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Growing Sunflowers: When to Plant & How to Care for Them

growing sunflowers
Foto: CC0 / Pixabay / ulleo

Growing sunflowers takes a bit of patience, but you can reap many benefits by adding these to your garden. Let's take a look at how to grow them!

2021 was designated as the year of the sunflower by the National Garden Bureau, and it’s not hard to see why. They’re cheery and bright, great at attracting pollinators like birds and bees to your garden, and some varieties even have the benefit of edible seeds! 

Growing sunflowers is a great way to brighten up your yard, but it does require a bit of patience and knowledge to choose which type is best for you. There are large and dwarf varieties and most begin to bloom after about 80 to 95 days. Let’s take a closer look at what you need to know to start growing sunflowers in your backyard. 

Growing Sunflowers: Where & When to Plant

Sunflowers can bloom at different times, even if they're all planted at once!
Sunflowers can bloom at different times, even if they're all planted at once!
(Foto: CC0 / Pixabay / Uschi_Du)

Knowing where and went to plant your sunflower seeds is half the battle of growing them successfully. 

When to Plant 

  • The best time to plant sunflower seeds is between April and early July, however, if you live in the south, you may be able to plant as early as March/mid-April, depending on the temperature. 
  • The exact time ranges from state to state, so be sure to look up when the last frost date in your local area is. Once you’re no longer at risk of frost, sow your seeds directly into the ground or your container. 
  • If you can avoid it, don’t transplant a sunflower. Let it grow wherever you sowed the seeds – these flowers have a delicate root system and don’t like to be disturbed. 

Where to Plant

  • It goes without saying that you need to choose a bright and sunny location – they are called sunflowers for a reason!
  • Sunflowers don’t like to be waterlogged, so you’ll want to choose a location with well-draining soil. If you can find a spot with nutrient-rich soil your sunflowers will be even happier. 
  • When growing sunflowers, you’ll want to plant them up against a wall or fence for protection from the wind. Some varieties are quite top-heavy, and the wind can do serious damage. 

Preparing the Location & Sowing the Seeds

Make sure to plant your sunflowers far enough apart.
Make sure to plant your sunflowers far enough apart.
(Foto: CC0 / Pixabay / Darkmoon_Art)

Once you’ve found the ideal location for growing sunflowers, you’ll need to do a bit of prep work to get the bed ready. 

  1. Dig a 2 ft x 3 ft bed, and make sure to till the soil so it’s nice and loose. Sunflowers develop very long root systems and need room to grow. 
  2. Consider mixing in some organic matter or compost to ensure the sunflowers have enough nutrients to feed on. 

Sowing the Seeds

  1. Plant your seeds approximately 1 to 1-½ inches deep and about 6 inches apart.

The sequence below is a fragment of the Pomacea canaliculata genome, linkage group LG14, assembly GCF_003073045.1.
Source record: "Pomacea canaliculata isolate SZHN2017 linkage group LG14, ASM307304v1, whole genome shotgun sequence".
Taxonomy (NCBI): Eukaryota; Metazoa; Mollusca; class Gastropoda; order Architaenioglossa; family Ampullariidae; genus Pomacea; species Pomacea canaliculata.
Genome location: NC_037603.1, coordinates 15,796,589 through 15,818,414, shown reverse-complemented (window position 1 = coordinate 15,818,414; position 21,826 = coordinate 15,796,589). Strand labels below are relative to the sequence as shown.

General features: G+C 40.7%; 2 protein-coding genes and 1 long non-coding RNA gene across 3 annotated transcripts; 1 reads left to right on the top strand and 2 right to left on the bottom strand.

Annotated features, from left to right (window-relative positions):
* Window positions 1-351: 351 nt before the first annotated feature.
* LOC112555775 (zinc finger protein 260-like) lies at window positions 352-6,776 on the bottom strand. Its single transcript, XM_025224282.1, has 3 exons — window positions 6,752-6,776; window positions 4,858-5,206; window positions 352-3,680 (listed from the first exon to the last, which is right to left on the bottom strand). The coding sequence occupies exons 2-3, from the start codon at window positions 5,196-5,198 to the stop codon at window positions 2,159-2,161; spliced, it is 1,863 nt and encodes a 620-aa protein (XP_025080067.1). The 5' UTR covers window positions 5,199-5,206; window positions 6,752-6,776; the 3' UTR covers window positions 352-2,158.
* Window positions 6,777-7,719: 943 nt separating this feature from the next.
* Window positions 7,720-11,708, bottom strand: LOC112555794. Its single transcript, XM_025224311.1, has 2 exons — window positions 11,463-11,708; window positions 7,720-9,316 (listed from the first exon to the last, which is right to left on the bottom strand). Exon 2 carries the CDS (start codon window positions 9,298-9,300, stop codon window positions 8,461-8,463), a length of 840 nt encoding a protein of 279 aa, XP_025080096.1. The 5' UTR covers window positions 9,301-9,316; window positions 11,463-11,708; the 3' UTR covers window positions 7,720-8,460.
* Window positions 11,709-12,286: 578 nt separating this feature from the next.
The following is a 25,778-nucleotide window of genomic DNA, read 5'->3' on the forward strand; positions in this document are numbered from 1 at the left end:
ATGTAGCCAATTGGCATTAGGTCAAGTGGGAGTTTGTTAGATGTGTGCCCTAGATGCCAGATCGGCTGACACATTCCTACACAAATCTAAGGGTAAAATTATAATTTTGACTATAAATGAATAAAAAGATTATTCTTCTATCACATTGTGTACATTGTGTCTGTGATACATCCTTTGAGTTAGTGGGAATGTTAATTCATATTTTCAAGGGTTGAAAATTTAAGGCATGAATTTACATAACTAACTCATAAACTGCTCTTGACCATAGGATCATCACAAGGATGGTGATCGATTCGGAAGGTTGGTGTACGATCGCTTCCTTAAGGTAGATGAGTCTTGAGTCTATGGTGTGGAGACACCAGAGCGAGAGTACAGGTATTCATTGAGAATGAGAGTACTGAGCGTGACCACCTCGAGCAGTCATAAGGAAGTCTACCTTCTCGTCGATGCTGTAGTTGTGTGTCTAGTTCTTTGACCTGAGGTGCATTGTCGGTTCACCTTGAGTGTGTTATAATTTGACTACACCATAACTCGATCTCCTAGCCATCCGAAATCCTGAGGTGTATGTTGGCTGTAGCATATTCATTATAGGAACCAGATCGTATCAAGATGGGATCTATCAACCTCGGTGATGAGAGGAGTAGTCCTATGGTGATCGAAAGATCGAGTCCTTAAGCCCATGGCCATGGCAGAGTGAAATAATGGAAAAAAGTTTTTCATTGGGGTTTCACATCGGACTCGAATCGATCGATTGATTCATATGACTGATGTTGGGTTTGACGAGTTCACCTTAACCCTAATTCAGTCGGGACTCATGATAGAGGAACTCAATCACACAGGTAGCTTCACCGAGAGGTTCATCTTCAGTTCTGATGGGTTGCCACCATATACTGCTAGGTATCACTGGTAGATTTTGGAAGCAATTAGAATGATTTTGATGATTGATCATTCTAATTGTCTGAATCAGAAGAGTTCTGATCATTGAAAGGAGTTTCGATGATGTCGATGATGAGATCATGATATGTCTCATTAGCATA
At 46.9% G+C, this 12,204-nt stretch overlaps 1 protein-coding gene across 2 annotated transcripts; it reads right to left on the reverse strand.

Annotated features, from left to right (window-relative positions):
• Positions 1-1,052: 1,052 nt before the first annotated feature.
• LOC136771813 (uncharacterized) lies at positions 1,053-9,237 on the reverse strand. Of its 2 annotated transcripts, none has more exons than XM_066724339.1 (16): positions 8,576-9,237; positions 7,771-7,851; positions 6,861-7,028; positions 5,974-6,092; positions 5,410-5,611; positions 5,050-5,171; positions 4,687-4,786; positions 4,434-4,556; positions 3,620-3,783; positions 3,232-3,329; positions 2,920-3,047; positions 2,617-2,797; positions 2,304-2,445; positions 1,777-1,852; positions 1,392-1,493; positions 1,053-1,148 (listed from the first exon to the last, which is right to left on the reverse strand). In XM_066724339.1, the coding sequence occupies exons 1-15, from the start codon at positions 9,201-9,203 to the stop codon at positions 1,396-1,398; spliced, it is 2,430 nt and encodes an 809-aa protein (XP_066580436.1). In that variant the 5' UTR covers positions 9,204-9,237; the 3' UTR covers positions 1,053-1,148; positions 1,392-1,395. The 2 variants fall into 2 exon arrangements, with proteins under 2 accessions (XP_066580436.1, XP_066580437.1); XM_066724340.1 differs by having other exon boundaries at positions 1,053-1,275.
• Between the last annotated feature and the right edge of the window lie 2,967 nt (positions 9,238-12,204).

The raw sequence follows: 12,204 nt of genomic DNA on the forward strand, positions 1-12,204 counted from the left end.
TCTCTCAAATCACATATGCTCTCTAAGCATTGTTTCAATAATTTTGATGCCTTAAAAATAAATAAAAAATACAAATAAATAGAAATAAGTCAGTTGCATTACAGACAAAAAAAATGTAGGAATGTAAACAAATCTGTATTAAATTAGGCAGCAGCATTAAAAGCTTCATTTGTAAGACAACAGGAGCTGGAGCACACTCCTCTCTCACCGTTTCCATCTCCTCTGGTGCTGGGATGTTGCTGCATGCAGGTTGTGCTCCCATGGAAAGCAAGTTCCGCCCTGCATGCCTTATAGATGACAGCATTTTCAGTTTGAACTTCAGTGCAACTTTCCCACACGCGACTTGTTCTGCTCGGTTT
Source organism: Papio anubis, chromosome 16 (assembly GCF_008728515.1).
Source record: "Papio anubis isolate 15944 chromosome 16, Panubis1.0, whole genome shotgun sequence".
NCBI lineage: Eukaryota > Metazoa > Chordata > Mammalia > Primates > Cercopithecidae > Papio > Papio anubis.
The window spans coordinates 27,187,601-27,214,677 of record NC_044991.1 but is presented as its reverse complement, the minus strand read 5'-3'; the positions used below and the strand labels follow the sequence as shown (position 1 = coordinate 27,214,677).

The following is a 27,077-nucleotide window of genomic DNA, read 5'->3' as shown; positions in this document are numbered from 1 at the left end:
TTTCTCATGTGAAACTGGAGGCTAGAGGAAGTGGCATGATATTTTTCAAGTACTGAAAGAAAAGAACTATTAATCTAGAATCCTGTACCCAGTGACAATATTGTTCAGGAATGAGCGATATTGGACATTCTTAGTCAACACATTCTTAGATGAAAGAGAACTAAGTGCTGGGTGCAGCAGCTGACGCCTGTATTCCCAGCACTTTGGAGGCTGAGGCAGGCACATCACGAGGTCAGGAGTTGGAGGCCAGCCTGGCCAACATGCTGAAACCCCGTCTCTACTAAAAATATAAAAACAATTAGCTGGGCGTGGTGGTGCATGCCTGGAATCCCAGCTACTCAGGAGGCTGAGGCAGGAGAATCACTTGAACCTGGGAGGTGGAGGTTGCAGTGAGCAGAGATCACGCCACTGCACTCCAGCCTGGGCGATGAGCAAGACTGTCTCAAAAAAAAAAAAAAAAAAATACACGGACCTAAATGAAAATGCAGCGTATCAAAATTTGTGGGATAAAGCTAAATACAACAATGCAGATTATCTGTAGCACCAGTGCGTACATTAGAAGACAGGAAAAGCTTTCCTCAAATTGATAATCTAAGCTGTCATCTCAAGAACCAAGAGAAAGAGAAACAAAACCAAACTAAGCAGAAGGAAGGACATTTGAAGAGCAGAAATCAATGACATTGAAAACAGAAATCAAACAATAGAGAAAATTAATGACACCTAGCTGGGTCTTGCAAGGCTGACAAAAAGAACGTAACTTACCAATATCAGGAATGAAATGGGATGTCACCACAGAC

2. Because these plants need plenty of space to grow, plant your seeds about 20- 30 inches apart. 
  3. Don’t plant all your seeds at once. Consider staggering your planting days by a week or so in order to enjoy blooms all summer long. 

Growing Sunflowers: Tips for Care

Sunflowers turn their heads towards the direction of the sun!
Sunflowers turn their heads towards the direction of the sun!
(Foto: CC0 / Pixabay / Bru-nO)

Caring for sunflowers is generally quite simple, but there are a few things to keep in mind. 

  • Sunflowers are very thirsty, so you’ll need to keep them well-watered. If larger varieties dry out, they’ll have a hard time recovering. Consider adding a layer of mulch to help maintain moisture levels. 
  • Taller varieties might need the assistance of a stake or trellis. 
  • Choose the right seeds. If you want large, dinner-plate-sized blooms, it pays to do your research. 
  • Pinch side shoots to keep the plant’s energy concentrated in the flowers. 

Companion Plants 

Sunflowers make a great companion plant for many flowers, vegetables and herbs. There’s actually very little it won’t work well with. The one thing to steer clear of is potatoes – these two will not do well together. 




  • marigolds
  • nasturtiums
  • daisies
  • cornflowers
  • sweet pea
  • geraniums 
  • lobelia 

Harvesting & Using Sunflower Seeds

Sunflower seeds are an added bonus of growing sunflowers!
Sunflower seeds are an added bonus of growing sunflowers!
(Foto: CC0 / Pixabay / nonnatthapat)

The easiest way to harvest sunflower seeds is by letting nature do it for you. Simply cover the head with a paper bag to keep birds and squirrels from stealing your seeds and wait. Once they begin to loosen, they’re ready to harvest – you just need to pluck them by hand. 

When you’re ready to eat them, you can snack on them as-is or roast them. Other ways to use sunflower seeds include: 

The possibilities are endless. Reap the rewards of your harvest! 

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